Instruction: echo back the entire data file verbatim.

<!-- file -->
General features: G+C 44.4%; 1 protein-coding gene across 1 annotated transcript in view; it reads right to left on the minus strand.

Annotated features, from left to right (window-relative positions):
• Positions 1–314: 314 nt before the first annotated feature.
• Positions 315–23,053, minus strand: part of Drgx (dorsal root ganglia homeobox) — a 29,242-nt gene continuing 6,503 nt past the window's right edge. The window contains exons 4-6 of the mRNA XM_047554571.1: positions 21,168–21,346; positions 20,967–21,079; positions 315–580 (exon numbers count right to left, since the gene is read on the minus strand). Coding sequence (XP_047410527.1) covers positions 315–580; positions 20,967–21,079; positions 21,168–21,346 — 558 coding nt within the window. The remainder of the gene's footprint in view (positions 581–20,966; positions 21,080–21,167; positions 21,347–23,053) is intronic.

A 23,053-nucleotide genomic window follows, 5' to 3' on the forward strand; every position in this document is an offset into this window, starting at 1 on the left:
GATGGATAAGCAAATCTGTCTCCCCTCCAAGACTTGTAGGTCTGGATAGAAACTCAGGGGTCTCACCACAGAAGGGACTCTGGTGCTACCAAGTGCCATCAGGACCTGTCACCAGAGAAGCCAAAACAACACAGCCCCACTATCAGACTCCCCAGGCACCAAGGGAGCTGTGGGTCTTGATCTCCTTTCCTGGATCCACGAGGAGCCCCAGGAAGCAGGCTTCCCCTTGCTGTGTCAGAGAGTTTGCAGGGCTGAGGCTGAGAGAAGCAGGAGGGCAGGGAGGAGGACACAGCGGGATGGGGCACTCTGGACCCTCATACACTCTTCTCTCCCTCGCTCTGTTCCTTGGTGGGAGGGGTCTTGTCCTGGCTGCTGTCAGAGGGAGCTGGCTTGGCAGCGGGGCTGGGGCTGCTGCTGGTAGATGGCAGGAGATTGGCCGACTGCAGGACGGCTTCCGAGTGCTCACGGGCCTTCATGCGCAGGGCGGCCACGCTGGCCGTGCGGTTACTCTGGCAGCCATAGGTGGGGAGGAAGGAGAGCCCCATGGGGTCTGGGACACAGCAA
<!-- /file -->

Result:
General features: G+C 44.4%; 1 protein-coding gene across 1 annotated transcript in view; it reads right to left on the minus strand.

Annotated features, from left to right (window-relative positions):
• Positions 1–314: 314 nt before the first annotated feature.
• Positions 315–23,053, minus strand: part of Drgx (dorsal root ganglia homeobox) — a 29,242-nt gene continuing 6,503 nt past the window's right edge. The window contains exons 4-6 of the mRNA XM_047554571.1: positions 21,168–21,346; positions 20,967–21,079; positions 315–580 (exon numbers count right to left, since the gene is read on the minus strand). Coding sequence (XP_047410527.1) covers positions 315–580; positions 20,967–21,079; positions 21,168–21,346 — 558 coding nt within the window. The remainder of the gene's footprint in view (positions 581–20,966; positions 21,080–21,167; positions 21,347–23,053) is intronic.

A 23,053-nucleotide genomic window follows, 5' to 3' on the forward strand; every position in this document is an offset into this window, starting at 1 on the left:
GATGGATAAGCAAATCTGTCTCCCCTCCAAGACTTGTAGGTCTGGATAGAAACTCAGGGGTCTCACCACAGAAGGGACTCTGGTGCTACCAAGTGCCATCAGGACCTGTCACCAGAGAAGCCAAAACAACACAGCCCCACTATCAGACTCCCCAGGCACCAAGGGAGCTGTGGGTCTTGATCTCCTTTCCTGGATCCACGAGGAGCCCCAGGAAGCAGGCTTCCCCTTGCTGTGTCAGAGAGTTTGCAGGGCTGAGGCTGAGAGAAGCAGGAGGGCAGGGAGGAGGACACAGCGGGATGGGGCACTCTGGACCCTCATACACTCTTCTCTCCCTCGCTCTGTTCCTTGGTGGGAGGGGTCTTGTCCTGGCTGCTGTCAGAGGGAGCTGGCTTGGCAGCGGGGCTGGGGCTGCTGCTGGTAGATGGCAGGAGATTGGCCGACTGCAGGACGGCTTCCGAGTGCTCACGGGCCTTCATGCGCAGGGCGGCCACGCTGGCCGTGCGGTTACTCTGGCAGCCATAGGTGGGGAGGAAGGAGAGCCCCATGGGGTCTGGGACACAGCAA